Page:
There is, of course, no doubt that some of the young people who remain unsupervised for long periods engage in criminal behaviour organised by gangs, vandalism and sometimes very serious crimes. They adopt patterns of behaviour aimed at gaining status and being validated within the group.
Despite all this, a recent survey by the British Crime Survey showed that overall crime levels decreased and have remained stable since 2005/6. These trends were reflected in the official crime statistics which include offences recorded by the police. The media rarely focuses on these statistics due to the fact that the public feels that the numbers do not reflect their real life experiences.
There is the assumption in some sections of society that official statistics are unreliable because in some cases there can be a failure to report an incident because of fear of reprisals. The lack of faith that individuals have for the police who are seen as inaccessible, exacerbates the situation. There may also be concern that the police may not take particular cases seriously.
While this may sound simplistic, more needs to be done by the enforcers of the law to ensure that young people engage with them and contributed towards crime prevention within their communities. Alienating them by resorting to conflict policing has led to young people particularly those from ethnic minority groups being indiscriminately targeted by police. Improving the approachability of the police who could visit institutions of learning can have a positive impact and this can be reflected in the way the public and the media perceive young people.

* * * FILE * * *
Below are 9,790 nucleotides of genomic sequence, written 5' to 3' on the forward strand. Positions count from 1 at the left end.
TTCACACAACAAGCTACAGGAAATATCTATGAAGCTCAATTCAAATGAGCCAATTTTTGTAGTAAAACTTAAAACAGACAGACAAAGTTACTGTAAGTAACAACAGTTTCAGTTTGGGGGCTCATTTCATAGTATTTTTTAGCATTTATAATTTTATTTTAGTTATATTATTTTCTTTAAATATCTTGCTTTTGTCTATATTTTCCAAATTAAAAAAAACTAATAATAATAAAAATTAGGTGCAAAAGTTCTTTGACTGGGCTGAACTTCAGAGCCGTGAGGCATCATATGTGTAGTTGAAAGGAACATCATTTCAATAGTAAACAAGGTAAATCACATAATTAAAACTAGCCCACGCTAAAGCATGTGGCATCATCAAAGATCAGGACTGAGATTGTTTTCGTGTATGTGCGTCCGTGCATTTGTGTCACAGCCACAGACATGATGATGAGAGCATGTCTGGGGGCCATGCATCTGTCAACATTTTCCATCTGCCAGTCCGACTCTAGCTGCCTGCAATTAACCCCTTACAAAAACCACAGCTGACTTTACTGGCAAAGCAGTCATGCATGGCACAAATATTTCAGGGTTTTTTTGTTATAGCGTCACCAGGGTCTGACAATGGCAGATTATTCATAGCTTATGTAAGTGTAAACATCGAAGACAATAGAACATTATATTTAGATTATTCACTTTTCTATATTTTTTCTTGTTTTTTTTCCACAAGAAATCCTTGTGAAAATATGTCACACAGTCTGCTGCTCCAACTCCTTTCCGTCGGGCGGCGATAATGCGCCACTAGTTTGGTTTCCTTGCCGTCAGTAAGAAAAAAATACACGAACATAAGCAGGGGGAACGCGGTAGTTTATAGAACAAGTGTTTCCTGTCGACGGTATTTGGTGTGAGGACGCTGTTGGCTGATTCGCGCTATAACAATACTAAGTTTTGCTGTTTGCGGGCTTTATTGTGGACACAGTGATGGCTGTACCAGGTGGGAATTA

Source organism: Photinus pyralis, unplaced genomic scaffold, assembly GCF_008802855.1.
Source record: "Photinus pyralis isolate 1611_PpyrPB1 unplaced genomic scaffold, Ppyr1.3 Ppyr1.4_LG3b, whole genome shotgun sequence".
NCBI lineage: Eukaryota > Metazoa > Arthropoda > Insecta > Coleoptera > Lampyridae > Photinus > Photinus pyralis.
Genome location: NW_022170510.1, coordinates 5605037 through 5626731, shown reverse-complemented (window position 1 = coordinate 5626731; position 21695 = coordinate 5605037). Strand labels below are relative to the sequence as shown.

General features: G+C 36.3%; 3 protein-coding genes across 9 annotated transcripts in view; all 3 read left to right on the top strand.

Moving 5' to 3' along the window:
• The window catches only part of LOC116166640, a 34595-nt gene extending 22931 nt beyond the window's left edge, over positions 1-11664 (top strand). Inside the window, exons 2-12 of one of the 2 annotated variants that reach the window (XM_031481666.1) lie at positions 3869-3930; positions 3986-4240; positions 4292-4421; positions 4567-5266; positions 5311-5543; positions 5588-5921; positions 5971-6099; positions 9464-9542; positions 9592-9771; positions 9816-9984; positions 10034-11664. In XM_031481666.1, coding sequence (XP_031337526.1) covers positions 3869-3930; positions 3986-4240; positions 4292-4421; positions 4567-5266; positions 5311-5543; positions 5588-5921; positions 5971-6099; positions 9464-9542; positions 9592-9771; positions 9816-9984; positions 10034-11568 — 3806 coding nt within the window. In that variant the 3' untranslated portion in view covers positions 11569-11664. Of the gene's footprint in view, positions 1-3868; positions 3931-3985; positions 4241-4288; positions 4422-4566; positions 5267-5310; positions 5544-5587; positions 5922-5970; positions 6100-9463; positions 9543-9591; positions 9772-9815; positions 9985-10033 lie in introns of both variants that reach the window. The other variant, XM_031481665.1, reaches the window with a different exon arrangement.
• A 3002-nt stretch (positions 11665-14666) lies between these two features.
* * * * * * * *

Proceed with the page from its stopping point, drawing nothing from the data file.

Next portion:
- High expectations for our youth can help fight crime (stltoday.com)
- Youngsters still ‘feel unsafe in custody’ (morningstaronline.co.uk)
- Youth organisations benefit from £50m seized by Scots police from criminals (dailyrecord.co.uk)
- Today’s News: Warning from Northumbria’s new Police and Crime Commissioner over cuts (journallive.co.uk)
Over the years, numerous studies have revealed that secondary victimisation tends to be high among women, particularly those who are victims of sexual violence. This comes as no surprise at a time when recent statistic in India indicated that a woman is raped every 20 minutes. These frightfully high numbers are not just confined to India. In industrialised countries, sexual violence is much more common than people think. The numbers are equally high with rates in the UK indicating that at least 23% of women and 3% of men experience sexual violence as adults. This according statistics by the charity Rape Crisis.